by Early Music America, March 8, 2021
Early Music America has announced the first recipient of the Joan Benson Clavichord Award, selected by an independent panel of judges.
“It is with great pleasure that we announce Anna Maria McElwain as the recipient of the first Joan Benson Clavichord Award,” said EMA executive director Karin Brookes. “This award honors the life and work of the late Joan Benson (1923–2020), one of the foremost clavichordists of modern times and a major force in the modern revival of the clavichord and fortepiano.”
The Finnish-American musician Anna Maria McElwain was unanimously selected by the panel for her outstanding contribution to the clavichord. She was co-founder of the Nordic Historical Keyboard Festival in 2012 and remains its artistic director. Since 2002, she has made the clavichord central to her work as a musician. McElwain is the only student to complete a Master of Music degree in clavichord performance at Helsinki’s Sibelius Academy. She has made two recordings, and commissioned new pieces.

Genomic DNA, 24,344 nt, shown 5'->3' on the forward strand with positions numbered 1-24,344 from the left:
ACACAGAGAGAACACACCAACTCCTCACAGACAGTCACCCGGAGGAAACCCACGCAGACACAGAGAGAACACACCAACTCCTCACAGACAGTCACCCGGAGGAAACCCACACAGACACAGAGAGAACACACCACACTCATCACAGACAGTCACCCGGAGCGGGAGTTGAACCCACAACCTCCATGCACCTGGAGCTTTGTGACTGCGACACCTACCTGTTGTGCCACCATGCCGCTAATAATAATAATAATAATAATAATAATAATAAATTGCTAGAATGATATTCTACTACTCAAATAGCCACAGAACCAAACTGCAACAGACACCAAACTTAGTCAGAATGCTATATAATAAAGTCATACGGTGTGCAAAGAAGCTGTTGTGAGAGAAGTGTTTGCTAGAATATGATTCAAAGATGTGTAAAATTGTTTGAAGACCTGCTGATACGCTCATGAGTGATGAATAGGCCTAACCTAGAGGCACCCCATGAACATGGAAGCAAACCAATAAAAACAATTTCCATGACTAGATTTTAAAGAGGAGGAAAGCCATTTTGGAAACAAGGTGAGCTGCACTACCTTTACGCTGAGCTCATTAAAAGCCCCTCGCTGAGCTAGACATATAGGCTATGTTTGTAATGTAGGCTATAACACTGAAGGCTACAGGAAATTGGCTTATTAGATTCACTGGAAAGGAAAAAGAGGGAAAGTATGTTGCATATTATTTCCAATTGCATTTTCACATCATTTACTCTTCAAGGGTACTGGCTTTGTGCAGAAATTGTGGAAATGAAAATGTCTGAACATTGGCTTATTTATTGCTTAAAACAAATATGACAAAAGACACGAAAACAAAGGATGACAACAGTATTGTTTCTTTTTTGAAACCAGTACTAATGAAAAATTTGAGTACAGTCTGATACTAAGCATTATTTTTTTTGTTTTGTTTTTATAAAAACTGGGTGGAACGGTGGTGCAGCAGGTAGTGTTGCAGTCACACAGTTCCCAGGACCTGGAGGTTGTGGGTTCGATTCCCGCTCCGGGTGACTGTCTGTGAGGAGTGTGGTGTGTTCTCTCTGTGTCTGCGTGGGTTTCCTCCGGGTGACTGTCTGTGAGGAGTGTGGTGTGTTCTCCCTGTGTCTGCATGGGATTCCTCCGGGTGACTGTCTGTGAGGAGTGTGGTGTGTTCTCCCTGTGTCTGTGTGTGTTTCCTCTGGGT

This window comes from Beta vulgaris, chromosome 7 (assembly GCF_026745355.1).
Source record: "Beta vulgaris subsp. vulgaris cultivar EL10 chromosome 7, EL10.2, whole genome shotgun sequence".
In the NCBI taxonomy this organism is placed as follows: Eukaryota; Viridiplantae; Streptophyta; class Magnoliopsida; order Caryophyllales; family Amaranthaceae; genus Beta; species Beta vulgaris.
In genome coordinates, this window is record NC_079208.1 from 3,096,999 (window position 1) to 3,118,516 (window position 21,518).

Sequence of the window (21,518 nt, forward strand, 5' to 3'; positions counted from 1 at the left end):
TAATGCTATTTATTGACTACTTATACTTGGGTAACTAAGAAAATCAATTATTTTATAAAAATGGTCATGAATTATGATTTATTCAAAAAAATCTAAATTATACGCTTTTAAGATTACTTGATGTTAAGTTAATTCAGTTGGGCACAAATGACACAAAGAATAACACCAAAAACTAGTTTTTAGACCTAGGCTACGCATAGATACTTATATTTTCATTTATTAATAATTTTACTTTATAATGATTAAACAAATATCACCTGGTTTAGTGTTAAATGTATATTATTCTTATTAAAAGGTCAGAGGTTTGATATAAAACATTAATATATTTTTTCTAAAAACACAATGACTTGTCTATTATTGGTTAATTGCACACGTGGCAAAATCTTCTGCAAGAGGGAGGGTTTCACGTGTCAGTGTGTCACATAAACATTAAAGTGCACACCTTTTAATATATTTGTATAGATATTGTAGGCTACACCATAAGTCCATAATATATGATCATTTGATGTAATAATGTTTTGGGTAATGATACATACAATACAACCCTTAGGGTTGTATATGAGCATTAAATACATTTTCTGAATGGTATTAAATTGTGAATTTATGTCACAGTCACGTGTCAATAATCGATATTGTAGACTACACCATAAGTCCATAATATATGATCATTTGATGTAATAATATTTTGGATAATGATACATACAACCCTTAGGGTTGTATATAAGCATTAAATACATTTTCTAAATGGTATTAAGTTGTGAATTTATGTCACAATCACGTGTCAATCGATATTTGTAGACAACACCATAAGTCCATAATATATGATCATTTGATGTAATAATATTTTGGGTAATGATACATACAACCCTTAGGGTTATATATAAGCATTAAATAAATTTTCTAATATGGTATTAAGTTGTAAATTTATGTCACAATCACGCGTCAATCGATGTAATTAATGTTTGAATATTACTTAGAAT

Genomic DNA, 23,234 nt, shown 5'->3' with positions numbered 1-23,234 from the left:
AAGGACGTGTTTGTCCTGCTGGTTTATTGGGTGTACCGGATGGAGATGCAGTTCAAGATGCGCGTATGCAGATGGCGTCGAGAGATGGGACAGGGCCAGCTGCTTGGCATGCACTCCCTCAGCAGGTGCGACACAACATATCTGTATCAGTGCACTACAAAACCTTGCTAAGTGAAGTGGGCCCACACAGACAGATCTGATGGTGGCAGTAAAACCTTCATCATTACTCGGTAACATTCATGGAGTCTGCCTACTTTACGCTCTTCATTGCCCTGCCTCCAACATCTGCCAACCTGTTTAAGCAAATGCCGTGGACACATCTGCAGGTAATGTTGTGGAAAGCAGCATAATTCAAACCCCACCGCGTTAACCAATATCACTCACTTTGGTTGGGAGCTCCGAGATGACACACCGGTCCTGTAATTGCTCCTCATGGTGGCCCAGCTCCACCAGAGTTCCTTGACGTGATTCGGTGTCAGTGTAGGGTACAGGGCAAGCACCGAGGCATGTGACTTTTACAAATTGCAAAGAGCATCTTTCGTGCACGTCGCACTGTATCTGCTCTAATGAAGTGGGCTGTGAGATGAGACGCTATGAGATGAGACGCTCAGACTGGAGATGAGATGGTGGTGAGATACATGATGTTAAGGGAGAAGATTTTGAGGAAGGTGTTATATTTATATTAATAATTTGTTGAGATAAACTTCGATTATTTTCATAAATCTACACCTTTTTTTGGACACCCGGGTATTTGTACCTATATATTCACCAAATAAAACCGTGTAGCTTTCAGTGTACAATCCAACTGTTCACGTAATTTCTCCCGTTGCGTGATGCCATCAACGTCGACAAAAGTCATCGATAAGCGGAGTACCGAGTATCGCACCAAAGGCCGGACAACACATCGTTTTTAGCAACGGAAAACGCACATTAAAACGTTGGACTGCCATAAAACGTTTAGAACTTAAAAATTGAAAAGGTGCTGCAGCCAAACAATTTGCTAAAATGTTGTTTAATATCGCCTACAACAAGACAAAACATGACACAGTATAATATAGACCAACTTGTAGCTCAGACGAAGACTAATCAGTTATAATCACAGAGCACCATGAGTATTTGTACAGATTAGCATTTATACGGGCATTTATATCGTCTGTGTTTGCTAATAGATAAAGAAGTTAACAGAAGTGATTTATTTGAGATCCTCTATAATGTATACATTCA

Anna Maria McElwain said: “Thank you! I feel greatly honored to have been chosen worthy of such an amazing tribute for my work with the clavichord. Not only that, but the award to be in the memory of a heroine of mine, whose musicianship I adore and to whom I look up, is extremely touching. I am extremely grateful!”
For more information about Anna Maria McElwain:
It is no coincidence that this award is announced on International Women’s Day, as Joan was frustrated in her later years by the fact that Wikipedia’s articles about women were less likely to be included and expanded. March 8 is also the birthday of C.P.E. Bach (1714–1788), whose music for the clavichord was much loved and performed by Joan Benson.
The Joan Benson Clavichord Award, in the amount of $1,500 each year, set up with Benson’s approval before her death on January 1, 2020, is for:
“A current outstanding clavichord artist, teacher, researcher, composer, clavichord maker or organizer of clavichord symposiums, master classes or sessions for children. The intention is to show the significance of soft, tender tones through the clavichord. The awardee will have awakened a vivid appreciation for this delicate keyboard instrument and shown its unique ability to express music through delicate, dynamic-rich, highly-nuanced sounds.”
For more information about Joan Benson:
For more information about EMA’s scholarships, including the Margriet Tindemans Early String Scholarship, Barbara Thornton Memorial Scholarship, and Thomas Zajac Memorial Scholarship, visit EMA’s Scholarships homepage.